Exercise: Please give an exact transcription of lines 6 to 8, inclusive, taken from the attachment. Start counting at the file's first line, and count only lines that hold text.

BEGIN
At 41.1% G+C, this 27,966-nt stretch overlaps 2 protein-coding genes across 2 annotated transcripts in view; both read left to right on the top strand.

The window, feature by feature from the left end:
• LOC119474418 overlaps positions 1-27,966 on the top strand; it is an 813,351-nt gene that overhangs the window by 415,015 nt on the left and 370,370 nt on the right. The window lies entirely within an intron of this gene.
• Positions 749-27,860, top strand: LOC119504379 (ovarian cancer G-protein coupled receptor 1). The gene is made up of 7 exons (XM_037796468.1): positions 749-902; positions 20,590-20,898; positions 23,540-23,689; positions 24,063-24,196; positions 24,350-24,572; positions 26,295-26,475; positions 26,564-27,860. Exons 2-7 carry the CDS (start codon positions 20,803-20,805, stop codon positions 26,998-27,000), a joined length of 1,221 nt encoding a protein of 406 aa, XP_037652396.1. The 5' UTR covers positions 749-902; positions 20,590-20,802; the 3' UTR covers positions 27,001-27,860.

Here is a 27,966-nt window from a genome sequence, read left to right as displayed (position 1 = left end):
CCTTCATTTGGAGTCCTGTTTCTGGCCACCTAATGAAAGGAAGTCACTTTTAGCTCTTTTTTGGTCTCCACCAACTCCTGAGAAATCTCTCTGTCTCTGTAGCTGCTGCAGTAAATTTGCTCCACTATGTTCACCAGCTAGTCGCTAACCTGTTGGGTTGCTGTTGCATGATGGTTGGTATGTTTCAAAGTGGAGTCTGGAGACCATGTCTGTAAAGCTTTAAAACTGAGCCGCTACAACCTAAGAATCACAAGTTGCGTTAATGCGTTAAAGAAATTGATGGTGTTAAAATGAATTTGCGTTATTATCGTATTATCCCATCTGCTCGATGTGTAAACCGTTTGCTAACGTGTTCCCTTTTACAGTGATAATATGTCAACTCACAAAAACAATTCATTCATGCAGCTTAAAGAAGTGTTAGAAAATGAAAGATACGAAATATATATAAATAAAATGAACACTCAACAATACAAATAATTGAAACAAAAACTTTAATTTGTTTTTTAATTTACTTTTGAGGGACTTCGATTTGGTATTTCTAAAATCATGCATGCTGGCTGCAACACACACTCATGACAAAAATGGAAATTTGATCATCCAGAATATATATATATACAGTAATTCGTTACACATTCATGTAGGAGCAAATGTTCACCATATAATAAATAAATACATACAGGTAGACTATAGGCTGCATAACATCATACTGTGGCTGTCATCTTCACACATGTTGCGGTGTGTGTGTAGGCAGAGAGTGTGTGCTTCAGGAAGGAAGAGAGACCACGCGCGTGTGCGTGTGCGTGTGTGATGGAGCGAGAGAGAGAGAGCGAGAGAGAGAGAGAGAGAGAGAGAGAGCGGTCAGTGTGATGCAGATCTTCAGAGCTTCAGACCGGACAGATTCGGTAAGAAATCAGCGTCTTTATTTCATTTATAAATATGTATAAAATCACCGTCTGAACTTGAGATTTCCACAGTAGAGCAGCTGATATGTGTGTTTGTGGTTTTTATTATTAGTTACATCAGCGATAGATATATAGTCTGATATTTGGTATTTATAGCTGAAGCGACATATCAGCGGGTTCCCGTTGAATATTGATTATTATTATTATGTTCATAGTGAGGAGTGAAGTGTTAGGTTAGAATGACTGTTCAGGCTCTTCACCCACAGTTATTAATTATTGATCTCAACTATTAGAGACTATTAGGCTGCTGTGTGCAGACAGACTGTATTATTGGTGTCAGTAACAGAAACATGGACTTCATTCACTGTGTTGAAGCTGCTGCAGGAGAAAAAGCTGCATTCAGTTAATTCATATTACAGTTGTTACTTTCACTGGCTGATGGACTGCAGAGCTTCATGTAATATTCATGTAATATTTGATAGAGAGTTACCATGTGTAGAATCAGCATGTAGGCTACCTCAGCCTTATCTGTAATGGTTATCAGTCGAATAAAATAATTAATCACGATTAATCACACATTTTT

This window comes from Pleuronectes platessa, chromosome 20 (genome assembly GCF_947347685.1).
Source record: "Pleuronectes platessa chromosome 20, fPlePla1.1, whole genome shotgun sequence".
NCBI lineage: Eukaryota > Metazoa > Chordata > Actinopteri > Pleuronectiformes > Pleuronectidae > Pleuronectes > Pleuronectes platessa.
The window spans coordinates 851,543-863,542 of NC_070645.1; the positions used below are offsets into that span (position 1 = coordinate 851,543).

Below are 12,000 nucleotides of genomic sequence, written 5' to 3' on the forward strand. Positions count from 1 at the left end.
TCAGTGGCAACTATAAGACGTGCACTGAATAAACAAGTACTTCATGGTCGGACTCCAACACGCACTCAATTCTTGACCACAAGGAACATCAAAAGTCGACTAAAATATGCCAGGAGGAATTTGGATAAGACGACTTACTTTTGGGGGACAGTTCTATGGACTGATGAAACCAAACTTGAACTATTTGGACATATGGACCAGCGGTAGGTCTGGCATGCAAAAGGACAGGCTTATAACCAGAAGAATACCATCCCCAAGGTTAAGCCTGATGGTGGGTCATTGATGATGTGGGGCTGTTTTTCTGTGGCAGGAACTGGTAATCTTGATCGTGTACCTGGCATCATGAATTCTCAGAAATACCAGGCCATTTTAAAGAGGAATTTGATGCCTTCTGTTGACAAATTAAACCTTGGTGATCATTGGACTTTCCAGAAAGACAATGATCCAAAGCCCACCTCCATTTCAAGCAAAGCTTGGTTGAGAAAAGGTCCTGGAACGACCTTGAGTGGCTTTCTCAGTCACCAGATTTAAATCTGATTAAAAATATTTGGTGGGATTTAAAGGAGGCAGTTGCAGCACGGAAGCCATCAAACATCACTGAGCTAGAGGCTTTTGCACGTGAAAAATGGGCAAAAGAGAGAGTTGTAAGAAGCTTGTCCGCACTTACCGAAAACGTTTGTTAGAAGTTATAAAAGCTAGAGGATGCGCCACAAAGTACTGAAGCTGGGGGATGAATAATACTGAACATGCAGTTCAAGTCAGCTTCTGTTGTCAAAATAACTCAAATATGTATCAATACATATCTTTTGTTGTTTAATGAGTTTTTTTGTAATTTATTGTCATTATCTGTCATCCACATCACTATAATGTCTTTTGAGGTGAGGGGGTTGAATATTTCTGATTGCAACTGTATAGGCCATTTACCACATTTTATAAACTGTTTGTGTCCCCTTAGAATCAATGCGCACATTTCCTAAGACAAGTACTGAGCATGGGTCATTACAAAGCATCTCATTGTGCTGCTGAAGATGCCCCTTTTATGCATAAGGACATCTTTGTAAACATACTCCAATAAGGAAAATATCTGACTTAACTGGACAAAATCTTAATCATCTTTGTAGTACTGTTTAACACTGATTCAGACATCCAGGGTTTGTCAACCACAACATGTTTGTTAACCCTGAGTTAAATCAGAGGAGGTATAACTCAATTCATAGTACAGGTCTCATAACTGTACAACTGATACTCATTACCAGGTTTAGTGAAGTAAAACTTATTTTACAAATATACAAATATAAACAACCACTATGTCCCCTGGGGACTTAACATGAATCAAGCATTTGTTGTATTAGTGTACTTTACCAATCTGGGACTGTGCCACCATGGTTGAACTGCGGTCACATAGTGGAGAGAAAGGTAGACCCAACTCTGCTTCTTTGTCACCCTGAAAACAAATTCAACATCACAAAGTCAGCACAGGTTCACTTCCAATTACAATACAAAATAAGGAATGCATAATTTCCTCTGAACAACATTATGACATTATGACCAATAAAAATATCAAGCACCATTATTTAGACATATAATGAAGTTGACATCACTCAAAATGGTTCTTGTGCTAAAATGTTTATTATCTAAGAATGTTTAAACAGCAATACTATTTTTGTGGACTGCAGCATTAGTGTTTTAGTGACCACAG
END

CCTTCATTTGGAGTCCTGTTTCTGGCCACCTAATGAAAGGAAGTCACTTTTAGCTCTTTTTTGGTCTCCACCAACTCCTGAGAAATCTCTCTGTCTCTGTAGCTGCTGCAGTAAATTTGCTCCACTATGTTCACCAGCTAGTCGCTAACCTGTTGGGTTGCTGTTGCATGATGGTTGGTATGTTTCAAAGTGGAGTCTGGAGACCATGTCTGTAAAGCTTTAAAACTGAGCCGCTACAACCTAAGAATCACAAGTTGCGTTAATGCGTTAAAGAAATTGATGGTGTTAAAATGAATTTGCGTTATTATCGTATTATCCCATCTGCTCGATGTGTAAACCGTTTGCTAACGTGTTCCCTTTTACAGTGATAATATGTCAACTCACAAAAACAATTCATTCATGCAGCTTAAAGAAGTGTTAGAAAATGAAAGATACGAAATATATATAAATAAAATGAACACTCAACAATACAAATAATTGAAACAAAAACTTTAATTTGTTTTTTAATTTACTTTTGAGGGACTTCGATTTGGTATTTCTAAAATCATGCATGCTGGCTGCAACACACACTCATGACAAAAATGGAAATTTGATCATCCAGAATATATATATATACAGTAATTCGTTACACATTCATGTAGGAGCAAATGTTCACCATATAATAAATAAATACATACAGGTAGACTATAGGCTGCATAACATCATACTGTGGCTGTCATCTTCACACATGTTGCGGTGTGTGTGTAGGCAGAGAGTGTGTGCTTCAGGAAGGAAGAGAGACCACGCGCGTGTGCGTGTGCGTGTGTGATGGAGCGAGAGAGAGAGAGCGAGAGAGAGAGAGAGAGAGAGAGAGAGCGGTCAGTGTGATGCAGATCTTCAGAGCTTCAGACCGGACAGATTCGGTAAGAAATCAGCGTCTTTATTTCATTTATAAATATGTATAAAATCACCGTCTGAACTTGAGATTTCCACAGTAGAGCAGCTGATATGTGTGTTTGTGGTTTTTATTATTAGTTACATCAGCGATAGATATATAGTCTGATATTTGGTATTTATAGCTGAAGCGACATATCAGCGGGTTCCCGTTGAATATTGATTATTATTATTATGTTCATAGTGAGGAGTGAAGTGTTAGGTTAGAATGACTGTTCAGGCTCTTCACCCACAGTTATTAATTATTGATCTCAACTATTAGAGACTATTAGGCTGCTGTGTGCAGACAGACTGTATTATTGGTGTCAGTAACAGAAACATGGACTTCATTCACTGTGTTGAAGCTGCTGCAGGAGAAAAAGCTGCATTCAGTTAATTCATATTACAGTTGTTACTTTCACTGGCTGATGGACTGCAGAGCTTCATGTAATATTCATGTAATATTTGATAGAGAGTTACCATGTGTAGAATCAGCATGTAGGCTACCTCAGCCTTATCTGTAATGGTTATCAGTCGAATAAAATAATTAATCACGATTAATCACACATTTTT

This window comes from Pleuronectes platessa, chromosome 20 (genome assembly GCF_947347685.1).
Source record: "Pleuronectes platessa chromosome 20, fPlePla1.1, whole genome shotgun sequence".